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In the Remains of the Warsaw Ghetto

Hello all!

I just recently returned from an incredible month studying WWII in Poland and Germany with the National WWII Museum! During the week our group of five was based in Warsaw while on weekends we traveled to Berlin, GdaƄsk, and Krakow. Dr. Alexandra Richie was our amazing and knowledgeable guide during the month. She's the daughter-in-law of Wladyslaw Baroszewski (look him up!) and the author of Warsaw 1944 and Faust's Metropolis: A History of BerlinI'm so grateful that our group was small because we were able to spend lots of one-on-one time talking and learning so much from her. She also introduced us to individuals whom I never would have had the opportunity of meeting otherwise, such as Warsaw Uprising veteran Stefan Meissner and the nephew of Adam von Trott zu Solz who was involved in the July 20th plot to assassinate Hitler.  

The first thing on my list that I had to see in Warsaw were remains of the ghetto. This post is dedicated to the Warsaw Ghetto, but I'll be back with more blog posts documenting other parts of my trip.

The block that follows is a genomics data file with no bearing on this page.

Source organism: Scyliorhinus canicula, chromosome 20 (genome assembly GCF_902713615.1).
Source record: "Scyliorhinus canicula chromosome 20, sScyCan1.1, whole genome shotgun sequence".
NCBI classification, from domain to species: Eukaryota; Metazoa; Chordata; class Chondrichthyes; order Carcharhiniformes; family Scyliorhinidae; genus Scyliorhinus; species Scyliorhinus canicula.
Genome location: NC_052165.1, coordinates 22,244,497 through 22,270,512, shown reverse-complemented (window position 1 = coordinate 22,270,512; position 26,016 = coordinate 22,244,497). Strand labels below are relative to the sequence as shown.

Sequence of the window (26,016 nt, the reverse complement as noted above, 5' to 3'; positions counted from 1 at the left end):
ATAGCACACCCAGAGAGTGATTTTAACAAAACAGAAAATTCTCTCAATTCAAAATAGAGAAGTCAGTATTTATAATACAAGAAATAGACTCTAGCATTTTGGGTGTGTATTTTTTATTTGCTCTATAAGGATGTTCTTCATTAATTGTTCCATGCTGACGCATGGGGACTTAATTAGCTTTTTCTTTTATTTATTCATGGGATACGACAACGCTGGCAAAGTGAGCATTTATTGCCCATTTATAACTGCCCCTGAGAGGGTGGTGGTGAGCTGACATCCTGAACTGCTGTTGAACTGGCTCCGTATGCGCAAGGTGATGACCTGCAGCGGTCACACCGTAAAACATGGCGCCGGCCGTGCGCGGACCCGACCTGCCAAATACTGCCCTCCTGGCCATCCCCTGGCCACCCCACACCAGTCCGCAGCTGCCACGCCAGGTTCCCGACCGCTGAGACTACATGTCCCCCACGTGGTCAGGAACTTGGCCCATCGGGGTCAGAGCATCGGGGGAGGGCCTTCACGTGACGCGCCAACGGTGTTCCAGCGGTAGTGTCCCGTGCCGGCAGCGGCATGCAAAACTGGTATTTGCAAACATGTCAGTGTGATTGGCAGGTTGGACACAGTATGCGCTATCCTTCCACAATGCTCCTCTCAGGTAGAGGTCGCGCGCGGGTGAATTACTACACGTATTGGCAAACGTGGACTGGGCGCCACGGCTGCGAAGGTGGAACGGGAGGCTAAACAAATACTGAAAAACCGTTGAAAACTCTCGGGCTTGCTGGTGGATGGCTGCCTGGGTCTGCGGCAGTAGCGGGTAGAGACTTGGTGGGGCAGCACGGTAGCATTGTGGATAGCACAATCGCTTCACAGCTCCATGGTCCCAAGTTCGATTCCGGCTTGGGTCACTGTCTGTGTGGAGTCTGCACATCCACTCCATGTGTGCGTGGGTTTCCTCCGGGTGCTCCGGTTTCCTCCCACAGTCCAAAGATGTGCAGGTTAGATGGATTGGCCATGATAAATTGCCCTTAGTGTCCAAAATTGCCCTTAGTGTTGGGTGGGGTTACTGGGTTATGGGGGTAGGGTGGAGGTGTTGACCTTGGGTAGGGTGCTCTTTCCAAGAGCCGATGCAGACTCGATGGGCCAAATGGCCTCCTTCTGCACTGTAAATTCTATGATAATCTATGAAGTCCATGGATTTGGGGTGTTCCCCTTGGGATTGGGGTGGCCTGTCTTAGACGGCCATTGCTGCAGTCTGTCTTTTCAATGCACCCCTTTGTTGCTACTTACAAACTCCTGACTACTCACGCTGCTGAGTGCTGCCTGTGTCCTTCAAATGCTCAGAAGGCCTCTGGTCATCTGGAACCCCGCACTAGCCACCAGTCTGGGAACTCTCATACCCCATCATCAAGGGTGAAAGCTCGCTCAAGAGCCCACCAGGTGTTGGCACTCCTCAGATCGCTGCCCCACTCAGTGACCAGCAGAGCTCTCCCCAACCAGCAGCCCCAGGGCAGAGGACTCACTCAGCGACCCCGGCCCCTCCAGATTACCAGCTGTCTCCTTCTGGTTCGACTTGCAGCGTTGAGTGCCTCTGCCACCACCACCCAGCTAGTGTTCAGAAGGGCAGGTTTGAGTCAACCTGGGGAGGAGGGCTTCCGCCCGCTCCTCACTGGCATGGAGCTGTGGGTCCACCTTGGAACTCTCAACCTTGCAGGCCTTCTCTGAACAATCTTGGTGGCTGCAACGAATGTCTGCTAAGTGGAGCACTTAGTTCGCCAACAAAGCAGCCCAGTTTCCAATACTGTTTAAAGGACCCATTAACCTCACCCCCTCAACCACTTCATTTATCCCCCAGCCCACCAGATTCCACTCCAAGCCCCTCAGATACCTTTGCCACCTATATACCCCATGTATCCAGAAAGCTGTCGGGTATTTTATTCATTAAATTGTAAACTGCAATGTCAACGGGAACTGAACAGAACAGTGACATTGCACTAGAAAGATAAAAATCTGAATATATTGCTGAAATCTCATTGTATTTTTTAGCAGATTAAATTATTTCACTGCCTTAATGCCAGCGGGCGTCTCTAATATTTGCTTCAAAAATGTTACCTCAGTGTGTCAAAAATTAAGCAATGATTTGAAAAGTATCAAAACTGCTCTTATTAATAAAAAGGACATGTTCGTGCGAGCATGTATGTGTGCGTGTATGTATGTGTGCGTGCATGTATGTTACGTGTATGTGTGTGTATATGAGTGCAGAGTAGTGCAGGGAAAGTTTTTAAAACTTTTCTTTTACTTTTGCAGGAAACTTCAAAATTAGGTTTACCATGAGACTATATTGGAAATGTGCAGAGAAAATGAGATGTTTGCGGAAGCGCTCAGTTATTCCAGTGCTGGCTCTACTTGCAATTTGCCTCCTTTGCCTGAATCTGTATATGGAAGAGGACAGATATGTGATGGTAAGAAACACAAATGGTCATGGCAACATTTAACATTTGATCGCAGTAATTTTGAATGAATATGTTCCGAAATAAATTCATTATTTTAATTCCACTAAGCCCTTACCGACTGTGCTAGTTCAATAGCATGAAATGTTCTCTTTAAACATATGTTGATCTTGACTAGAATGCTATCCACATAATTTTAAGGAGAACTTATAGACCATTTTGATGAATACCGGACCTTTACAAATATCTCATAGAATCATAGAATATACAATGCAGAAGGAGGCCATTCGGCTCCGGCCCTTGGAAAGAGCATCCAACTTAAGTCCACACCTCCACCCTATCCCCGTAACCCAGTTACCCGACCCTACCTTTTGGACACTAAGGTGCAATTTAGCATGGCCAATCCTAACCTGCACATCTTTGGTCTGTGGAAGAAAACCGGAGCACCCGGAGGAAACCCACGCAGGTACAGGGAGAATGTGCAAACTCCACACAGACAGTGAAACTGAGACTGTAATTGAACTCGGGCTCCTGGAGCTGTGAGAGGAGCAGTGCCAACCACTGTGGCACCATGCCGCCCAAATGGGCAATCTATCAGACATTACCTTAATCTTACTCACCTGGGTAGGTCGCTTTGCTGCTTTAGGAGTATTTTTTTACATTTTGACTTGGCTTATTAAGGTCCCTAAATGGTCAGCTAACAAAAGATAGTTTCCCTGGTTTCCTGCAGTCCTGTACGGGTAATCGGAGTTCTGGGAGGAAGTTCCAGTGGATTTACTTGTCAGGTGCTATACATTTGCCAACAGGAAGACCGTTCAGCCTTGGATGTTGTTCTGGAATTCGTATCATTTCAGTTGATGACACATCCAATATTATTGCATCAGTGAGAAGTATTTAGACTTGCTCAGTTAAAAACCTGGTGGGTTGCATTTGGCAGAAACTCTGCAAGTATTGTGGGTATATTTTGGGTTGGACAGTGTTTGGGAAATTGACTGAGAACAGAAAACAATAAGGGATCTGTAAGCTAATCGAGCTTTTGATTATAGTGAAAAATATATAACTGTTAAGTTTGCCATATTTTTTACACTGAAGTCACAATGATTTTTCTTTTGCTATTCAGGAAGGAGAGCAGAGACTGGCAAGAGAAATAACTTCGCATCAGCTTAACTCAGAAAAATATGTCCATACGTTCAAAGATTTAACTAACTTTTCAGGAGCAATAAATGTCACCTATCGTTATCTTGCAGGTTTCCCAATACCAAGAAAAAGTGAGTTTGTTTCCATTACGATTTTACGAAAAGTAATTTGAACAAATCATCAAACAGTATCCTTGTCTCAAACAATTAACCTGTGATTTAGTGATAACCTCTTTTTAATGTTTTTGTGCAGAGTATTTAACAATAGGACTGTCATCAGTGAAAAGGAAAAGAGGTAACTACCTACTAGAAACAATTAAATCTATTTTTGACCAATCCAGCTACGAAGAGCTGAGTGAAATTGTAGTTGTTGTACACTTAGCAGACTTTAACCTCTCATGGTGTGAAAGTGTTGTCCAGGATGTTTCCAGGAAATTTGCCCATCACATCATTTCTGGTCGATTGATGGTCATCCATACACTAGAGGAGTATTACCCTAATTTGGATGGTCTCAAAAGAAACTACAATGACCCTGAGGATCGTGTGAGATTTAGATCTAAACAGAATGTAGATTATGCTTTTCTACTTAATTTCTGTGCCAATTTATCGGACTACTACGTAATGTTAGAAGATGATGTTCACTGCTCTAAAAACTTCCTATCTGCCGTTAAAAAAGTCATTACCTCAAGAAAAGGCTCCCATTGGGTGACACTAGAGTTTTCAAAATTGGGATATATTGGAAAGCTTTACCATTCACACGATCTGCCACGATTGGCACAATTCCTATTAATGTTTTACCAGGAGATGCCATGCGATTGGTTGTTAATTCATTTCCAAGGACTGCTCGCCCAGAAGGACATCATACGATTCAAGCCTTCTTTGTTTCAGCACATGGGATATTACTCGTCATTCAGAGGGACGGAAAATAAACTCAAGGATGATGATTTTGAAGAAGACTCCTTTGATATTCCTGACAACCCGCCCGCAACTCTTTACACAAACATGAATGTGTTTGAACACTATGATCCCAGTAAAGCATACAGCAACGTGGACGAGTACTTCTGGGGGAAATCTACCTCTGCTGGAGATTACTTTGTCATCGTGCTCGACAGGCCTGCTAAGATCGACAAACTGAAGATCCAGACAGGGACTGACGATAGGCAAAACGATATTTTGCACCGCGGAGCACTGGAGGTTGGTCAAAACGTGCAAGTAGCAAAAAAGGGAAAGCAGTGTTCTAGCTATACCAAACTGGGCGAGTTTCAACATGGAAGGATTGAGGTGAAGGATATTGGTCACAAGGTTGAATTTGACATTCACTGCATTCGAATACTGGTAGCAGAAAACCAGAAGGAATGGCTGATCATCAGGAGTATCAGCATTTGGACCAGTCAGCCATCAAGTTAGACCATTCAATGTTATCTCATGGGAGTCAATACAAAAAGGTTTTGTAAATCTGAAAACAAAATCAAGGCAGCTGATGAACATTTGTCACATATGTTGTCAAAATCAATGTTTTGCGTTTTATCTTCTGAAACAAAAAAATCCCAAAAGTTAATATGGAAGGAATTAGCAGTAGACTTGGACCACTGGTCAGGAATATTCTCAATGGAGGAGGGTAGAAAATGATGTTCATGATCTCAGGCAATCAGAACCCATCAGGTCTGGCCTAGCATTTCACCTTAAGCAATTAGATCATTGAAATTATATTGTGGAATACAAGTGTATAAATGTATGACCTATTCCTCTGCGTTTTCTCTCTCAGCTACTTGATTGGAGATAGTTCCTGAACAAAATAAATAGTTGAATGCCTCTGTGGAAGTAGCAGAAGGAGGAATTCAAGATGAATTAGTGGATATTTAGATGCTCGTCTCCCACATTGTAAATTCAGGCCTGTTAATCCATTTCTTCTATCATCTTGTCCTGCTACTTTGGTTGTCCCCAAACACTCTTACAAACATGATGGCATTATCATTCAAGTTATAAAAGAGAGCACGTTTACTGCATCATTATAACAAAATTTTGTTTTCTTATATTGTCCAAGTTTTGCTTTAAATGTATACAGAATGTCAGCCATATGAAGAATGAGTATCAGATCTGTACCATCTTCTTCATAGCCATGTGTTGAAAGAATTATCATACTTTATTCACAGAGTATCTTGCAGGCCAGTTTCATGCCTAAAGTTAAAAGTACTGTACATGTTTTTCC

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The scars of war seem to linger on every corner despite that fact that Warsaw has been completely rebuilt. If you know to look for it, remains of the Warsaw Ghetto are intermingled with sky scrapers, shopping centers, and apartment buildings. In the courtyard where the last remnants of the ghetto wall stand, children's laughter echoes off buildings as they play games. It's a drastic contrast to what this space would have felt and looked like 75 years prior. 

I'm standing on the Jewish side of the former ghetto. I got up close to touch the bricks, thinking about the Jews who were forced to construct the wall that would close them off from the rest of the world.